signal if your radiation resistance goes up by a factor of 4 in the process.
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RFRY
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« Reply #7 on: April 15, 2013, 09:18:49 AM »

But what is the significance of the 1km distance chosen? Why not 0.5km, or 2km? And what is meant by "h-distance"?

The distance is somewhat arbitrary.  It just needs to be somewhat past the near-field radius of the antenna system -- which in classic (but not NEC) definition ends at a distance of 2D2/lambda from the structure, where D is the aperture of the antenna.

An h-distance (horizontal distance) of 1 km commonly is used when evaluating the fields of single monopoles or dipoles used in broadcasting.

When a ground plane is defined in NEC, the far field patterns it calculates are based on an infinite distance from the radiator, over an infinite, flat surface.  But radiation patterns at much shorter distances have much different shapes in the real world, and a significant amount of the radiation from an antenna can go unrecognized when looking only at a NEC far-field pattern.  This was illustrated in the screen clip I posted earlier in this thread.

RF
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W5DXP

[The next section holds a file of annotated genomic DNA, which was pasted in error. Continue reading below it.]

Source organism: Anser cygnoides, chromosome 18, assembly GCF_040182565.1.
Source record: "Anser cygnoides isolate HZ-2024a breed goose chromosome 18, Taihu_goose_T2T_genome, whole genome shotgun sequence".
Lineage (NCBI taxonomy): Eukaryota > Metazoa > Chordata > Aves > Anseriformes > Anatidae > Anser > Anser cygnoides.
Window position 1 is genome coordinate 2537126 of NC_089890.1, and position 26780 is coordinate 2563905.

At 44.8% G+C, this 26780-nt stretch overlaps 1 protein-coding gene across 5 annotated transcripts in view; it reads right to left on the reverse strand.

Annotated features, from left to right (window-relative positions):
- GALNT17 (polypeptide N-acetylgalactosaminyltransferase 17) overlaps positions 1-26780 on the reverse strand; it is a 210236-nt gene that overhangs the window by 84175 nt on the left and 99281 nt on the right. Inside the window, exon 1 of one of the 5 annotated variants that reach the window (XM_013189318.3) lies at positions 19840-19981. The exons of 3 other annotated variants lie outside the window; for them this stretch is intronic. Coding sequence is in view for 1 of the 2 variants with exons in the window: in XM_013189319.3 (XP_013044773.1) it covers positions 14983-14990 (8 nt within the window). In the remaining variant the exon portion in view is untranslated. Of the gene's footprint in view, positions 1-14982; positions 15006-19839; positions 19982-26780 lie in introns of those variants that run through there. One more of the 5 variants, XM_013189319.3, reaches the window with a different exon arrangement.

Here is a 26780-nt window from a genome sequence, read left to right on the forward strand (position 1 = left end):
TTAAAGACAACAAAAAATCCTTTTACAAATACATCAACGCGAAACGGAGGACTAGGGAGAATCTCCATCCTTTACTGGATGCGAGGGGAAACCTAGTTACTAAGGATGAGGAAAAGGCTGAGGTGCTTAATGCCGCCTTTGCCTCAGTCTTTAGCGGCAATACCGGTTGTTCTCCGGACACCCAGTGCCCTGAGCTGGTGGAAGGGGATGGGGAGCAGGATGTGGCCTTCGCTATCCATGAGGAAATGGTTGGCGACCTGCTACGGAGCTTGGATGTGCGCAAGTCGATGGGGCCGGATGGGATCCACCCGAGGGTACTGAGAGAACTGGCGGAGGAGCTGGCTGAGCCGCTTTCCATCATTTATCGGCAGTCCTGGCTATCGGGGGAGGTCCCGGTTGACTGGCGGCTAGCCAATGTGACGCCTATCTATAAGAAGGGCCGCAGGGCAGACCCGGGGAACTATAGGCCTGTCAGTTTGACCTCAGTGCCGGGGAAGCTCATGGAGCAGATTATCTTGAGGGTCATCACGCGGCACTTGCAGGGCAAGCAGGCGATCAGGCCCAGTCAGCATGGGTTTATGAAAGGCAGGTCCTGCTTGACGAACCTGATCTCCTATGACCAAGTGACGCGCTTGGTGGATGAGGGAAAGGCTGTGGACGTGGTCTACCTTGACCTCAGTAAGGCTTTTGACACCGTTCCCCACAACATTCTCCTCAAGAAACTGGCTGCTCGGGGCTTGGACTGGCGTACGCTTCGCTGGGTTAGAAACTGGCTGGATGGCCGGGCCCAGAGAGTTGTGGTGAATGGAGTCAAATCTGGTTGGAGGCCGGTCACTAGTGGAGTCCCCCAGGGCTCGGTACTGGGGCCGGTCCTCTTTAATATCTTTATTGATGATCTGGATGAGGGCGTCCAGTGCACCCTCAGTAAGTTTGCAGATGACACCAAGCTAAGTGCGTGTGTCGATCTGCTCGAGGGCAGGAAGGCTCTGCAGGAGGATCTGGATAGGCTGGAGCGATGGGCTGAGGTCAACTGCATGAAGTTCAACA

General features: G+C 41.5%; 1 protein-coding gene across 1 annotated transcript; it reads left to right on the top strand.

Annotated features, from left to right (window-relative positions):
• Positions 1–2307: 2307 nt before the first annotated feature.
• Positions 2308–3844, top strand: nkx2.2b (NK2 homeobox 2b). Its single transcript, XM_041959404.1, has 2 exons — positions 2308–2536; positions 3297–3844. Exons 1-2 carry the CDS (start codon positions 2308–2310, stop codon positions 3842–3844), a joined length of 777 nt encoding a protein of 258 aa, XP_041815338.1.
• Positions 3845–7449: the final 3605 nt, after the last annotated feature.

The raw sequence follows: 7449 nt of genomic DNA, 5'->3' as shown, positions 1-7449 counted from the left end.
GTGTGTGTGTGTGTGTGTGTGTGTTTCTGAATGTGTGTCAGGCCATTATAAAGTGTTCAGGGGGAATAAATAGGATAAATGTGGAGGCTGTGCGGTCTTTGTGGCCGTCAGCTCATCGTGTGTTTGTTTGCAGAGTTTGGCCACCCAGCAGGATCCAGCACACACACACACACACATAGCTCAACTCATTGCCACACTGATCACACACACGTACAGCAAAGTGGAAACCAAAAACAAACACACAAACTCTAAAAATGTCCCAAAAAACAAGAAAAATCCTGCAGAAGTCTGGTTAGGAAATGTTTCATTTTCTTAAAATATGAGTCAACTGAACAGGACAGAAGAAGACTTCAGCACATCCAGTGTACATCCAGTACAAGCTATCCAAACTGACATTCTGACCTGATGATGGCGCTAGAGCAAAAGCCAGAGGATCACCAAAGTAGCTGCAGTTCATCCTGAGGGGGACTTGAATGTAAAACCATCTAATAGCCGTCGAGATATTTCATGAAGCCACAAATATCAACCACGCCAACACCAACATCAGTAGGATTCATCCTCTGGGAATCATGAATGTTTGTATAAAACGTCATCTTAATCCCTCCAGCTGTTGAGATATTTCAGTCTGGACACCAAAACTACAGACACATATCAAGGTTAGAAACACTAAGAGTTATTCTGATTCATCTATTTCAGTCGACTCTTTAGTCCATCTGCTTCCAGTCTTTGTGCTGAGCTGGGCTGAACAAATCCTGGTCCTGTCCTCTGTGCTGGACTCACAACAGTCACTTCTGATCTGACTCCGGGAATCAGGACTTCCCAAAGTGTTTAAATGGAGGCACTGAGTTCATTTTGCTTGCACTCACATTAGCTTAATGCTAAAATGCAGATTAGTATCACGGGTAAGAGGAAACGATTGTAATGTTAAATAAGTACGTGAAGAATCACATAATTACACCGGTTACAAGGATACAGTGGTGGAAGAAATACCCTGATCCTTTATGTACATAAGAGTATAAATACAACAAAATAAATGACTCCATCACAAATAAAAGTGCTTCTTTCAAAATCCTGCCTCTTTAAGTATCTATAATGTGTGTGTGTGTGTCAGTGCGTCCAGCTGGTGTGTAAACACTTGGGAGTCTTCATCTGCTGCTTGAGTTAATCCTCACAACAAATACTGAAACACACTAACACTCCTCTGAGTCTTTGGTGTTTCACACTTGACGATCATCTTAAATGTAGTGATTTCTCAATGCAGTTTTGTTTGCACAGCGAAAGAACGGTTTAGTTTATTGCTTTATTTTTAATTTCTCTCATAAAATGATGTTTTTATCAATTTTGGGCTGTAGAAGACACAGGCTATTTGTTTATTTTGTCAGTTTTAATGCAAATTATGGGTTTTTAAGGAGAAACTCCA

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« Reply #8 on: April 15, 2013, 06:03:23 PM »

is there an easy way to determine the position of the loading coil that requires the least inductance (hence minimizing inductor loss)?

As Dale says, one needs to worry about radiation resistance, not least inductance. I once won a 75m mobile shootout contest using a CB whip with a coil at the top end of the whip followed by a top hat. It took a lot of inductance but there wasn't much current flowing through it.

The farther away from the feedpoint one puts the loading coil, the more inductance is required along with more wire and more resistance. But the farther away from the feedpoint one puts the loading coil, the lower the current flowing through it and since losses are proportional to the square of the current, the losses are usually lower for the higher inductance required for center loading.
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73, Cecil, www.w5dxp.com
The purpose of an antenna tuner is to increase the current through the radiation resistance at the antenna to the maximum available magnitude resulting in a radiated power of I2(RRAD) from the antenna.
JAHAM2BE
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« Reply #9 on: April 15, 2013, 08:10:47 PM »

I suspect your problem may be the resolution of the loading coil adjustment:
try a shunt value around 0.4uH and then adjust the loading coils for resonance.
If the resistance is too high at resonance, make the coil smaller.  That's probably
easier than using ~1300pf.

I continued to play with matching within 4nec2 but no matter what the shunt coil value, the resistive portion of feedpoint impedance never changes.

I'm beginning to suspect my method of modeling the shunt coil (beta match) is inappropriate so that the coil value is somehow not properly affecting the resistive portion of feedpoint impedance. I simply declared a lumped RLC assigned to the same segment as the feedpoint (source).